The Standard Doyle Company: Christopher Morley on Sherlock Holmes

The Standard Doyle Company: Christopher Morley on Sherlock Holmes

The Standard Doyle Company: Christopher Morley on Sherlock Holmes

The Standard Doyle Company: Christopher Morley on Sherlock Holmes


The cult of Sherlock Holmes and its organizational centerpiece, The Baker Street Irregulars, were products of the fertile mind of Christopher Morley (1890-1957), one of the most versatile and prolific writers of the first half of the twentieth century. Novelist, essayist, columnist, Book-of-the-Month Club judge, poet, panelist, and promoter, Morley was an avid exponent of the literature he loved. Few writers were closer to his heart than Arthur Conan Doyle, whose tales of Sherlock Holmes and Dr. Watson were still being penned during Morley's boyhood. This collection is a virtual anthology of Morley's many styles. In addition to old favorites like "In Memoriam Sherlock Holmes," the preface to the Doubleday edition of The Complete Sherlock Holmes published in 1930 and probably the most widely read Sherlockian essay of them all, here are previously unpublished or never-before-collected essays, poems, short stories, and even a play. Excerpts from the fifteen years of Morley's columns in the Saturday Review of Literature and a decade of his "Clinical Notes by a Resident Patient" in the Baker Street Journal (currently published by Fordham University Press) cover ever aspect of Holmes's world - from dressing gowns to Turkish baths, from beekeeping to the "B" in 221B Baker Street. As Morley put it in his little-known reader for high-school students, Sherlock Holmes and Dr. Watson, "A Textbook of Friendship, "The beginning reader of Sherlock Holmes concerns himself with little more than attentive enjoyment, but there is a post-graduate school as well. There is a special and superior pleasure in reading anything so much more carefully than its author ever did." The Standard Doyle Company - Morley's punning title for the Baker Street Irregulars - is an advanced syllabus for the lover of Sherlockian literature and lore.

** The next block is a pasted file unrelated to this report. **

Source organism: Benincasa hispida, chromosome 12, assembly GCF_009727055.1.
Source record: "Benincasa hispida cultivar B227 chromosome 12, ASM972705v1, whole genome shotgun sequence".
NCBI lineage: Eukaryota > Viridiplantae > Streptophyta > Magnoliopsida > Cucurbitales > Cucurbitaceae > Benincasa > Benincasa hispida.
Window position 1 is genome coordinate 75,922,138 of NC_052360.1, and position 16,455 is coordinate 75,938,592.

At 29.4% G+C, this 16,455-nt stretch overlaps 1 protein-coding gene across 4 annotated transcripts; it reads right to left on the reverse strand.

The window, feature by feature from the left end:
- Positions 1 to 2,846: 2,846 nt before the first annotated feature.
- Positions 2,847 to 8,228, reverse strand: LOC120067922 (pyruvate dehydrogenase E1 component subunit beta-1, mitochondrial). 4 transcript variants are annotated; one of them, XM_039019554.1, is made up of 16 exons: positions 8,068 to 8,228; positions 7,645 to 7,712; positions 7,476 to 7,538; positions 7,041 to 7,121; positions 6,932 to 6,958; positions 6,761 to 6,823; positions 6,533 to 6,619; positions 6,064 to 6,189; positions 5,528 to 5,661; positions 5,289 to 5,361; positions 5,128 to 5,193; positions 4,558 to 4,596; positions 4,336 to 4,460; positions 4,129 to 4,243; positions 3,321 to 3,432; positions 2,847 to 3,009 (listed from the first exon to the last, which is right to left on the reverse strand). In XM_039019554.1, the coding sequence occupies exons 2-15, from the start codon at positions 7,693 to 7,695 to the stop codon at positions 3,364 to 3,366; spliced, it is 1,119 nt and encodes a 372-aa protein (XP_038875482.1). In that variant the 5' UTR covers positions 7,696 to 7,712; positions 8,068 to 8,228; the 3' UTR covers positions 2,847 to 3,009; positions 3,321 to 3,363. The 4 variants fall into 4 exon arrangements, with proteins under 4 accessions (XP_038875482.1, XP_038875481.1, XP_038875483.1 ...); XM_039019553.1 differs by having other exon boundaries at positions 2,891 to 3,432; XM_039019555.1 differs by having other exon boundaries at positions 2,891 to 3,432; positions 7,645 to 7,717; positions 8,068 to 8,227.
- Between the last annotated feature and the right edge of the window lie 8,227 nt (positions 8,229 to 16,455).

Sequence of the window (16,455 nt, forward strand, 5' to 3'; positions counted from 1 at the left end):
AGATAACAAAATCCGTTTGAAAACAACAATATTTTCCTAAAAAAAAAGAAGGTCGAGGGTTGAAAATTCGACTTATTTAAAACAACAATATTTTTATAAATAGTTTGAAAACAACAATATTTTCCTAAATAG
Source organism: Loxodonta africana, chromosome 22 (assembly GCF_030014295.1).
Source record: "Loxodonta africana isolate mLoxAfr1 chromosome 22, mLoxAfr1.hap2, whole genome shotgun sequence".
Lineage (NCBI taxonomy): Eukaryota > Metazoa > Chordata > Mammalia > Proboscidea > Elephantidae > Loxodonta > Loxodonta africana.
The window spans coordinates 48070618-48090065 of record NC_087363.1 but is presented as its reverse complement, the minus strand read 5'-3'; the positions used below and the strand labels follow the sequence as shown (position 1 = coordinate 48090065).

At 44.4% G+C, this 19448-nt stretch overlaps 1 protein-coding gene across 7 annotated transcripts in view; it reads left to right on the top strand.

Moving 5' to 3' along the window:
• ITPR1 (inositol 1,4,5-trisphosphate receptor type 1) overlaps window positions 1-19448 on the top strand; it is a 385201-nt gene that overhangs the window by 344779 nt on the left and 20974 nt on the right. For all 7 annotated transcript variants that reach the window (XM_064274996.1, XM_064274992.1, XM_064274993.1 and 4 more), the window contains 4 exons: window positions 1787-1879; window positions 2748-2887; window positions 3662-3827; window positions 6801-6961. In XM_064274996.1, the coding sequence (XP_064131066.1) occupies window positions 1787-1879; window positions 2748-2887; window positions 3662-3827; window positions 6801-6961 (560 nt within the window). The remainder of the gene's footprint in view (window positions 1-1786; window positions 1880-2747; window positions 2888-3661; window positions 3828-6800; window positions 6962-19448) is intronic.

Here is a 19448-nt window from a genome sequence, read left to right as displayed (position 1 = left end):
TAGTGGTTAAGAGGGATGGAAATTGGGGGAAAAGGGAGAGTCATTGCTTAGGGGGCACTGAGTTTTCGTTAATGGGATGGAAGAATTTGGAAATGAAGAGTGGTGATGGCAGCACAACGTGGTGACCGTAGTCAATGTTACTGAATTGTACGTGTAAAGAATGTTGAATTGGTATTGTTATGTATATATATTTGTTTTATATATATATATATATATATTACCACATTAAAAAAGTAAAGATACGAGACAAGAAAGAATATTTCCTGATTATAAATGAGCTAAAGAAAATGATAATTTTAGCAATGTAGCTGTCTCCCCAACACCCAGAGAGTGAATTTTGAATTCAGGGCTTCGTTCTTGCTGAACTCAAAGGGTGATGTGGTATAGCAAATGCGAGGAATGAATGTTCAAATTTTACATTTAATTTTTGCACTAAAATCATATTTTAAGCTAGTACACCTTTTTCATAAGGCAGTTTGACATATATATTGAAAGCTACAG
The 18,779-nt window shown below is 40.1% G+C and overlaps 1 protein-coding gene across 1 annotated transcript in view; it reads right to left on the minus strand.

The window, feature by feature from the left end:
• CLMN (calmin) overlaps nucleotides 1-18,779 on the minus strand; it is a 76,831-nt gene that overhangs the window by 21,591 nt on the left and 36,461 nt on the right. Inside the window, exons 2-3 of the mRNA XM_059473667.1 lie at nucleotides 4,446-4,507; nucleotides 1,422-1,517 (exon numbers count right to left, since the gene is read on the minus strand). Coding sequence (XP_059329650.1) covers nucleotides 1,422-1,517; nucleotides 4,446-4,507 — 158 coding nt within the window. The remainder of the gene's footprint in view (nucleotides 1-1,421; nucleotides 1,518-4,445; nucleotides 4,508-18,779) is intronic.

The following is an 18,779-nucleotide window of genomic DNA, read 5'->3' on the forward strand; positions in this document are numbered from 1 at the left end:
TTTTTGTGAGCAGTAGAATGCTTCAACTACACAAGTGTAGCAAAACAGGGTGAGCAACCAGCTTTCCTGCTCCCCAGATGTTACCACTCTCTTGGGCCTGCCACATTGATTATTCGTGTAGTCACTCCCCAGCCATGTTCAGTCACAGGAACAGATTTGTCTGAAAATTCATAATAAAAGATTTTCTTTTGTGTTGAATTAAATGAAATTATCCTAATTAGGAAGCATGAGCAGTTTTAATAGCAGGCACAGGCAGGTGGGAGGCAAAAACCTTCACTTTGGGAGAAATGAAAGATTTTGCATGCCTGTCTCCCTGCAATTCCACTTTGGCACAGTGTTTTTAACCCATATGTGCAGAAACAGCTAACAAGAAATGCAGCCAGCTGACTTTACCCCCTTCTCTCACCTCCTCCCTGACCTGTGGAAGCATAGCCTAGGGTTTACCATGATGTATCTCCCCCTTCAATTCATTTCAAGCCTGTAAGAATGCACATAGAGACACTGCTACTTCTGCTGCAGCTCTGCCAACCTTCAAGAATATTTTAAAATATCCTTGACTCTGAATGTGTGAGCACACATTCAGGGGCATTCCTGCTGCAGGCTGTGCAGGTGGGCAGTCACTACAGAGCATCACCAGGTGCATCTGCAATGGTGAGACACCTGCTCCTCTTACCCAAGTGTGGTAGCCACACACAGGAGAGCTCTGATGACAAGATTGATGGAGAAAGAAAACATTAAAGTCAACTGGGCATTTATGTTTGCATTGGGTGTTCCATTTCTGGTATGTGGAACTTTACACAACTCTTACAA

This volume is a by-product of my love for the literature of both Arthur Conan Doyle and Christopher Morley, whose writings I have studied for much of the last quarter-century. My goal was to gather Morley's Sherlockian writings under one cover for both the scholar of Sherlockiana or Morleyana and the general reader with some interest in Holmes or Morley. Representing almost thirty years of productivity and a number of genres, these writings are impressive when read together (though the haste of composition and the very frailty of hebdomadal journalism cannot be escaped).

Much of this material first appeared in The Saturday Review of Literature in Morley's columns titled "The Bowling Green" and "Trade Winds." I spent many hours going through the Review issue by issue, from its inception in 1924 through 1940, when Morley stopped editing "Trade Winds." ("Bowling Green" ceased in 1938.) I was aided in this search by the Index, 1924–1944 to the Saturday Review published in 1971 by R. R. Bowker (but I found that many references to Sherlock Holmes were not indexed). I also owe a debt of gratitude to Ron De Waal's two-volume Sherlockian bibliography. I have tried to be complete, but a few things may have missed my search (particularly contributions to the Bookof-the-Month Club Newsletter, which I was unable to see).

The reader seeking further information on Morley might be rewarded by reading the following (full citations can be found in the list of works cited at the end of this volume): for his life, Helen McK. Oakley, and Mark I. Wallach and Jon Bracker; for his books, Alfred P. Lee, Guy R. Lyle and H. Tatnall Brown, Jr., and Anna Lou Samuelson Ashby. Major collections are available for study at Haverford College, the Harry Ransom Humanities Research Center of the University of Texas at Austin, and the Bryant Library, Roslyn, New York.

Morley also figures in several of the autobiographies of his contemporaries, including Felix Riesenberg, Vincent Starrett, Frances Steloff, and his brothers Felix and Frank.

I would like to thank the following people without whom I could not have proceeded: the late Seymour Adelman and the late . . .

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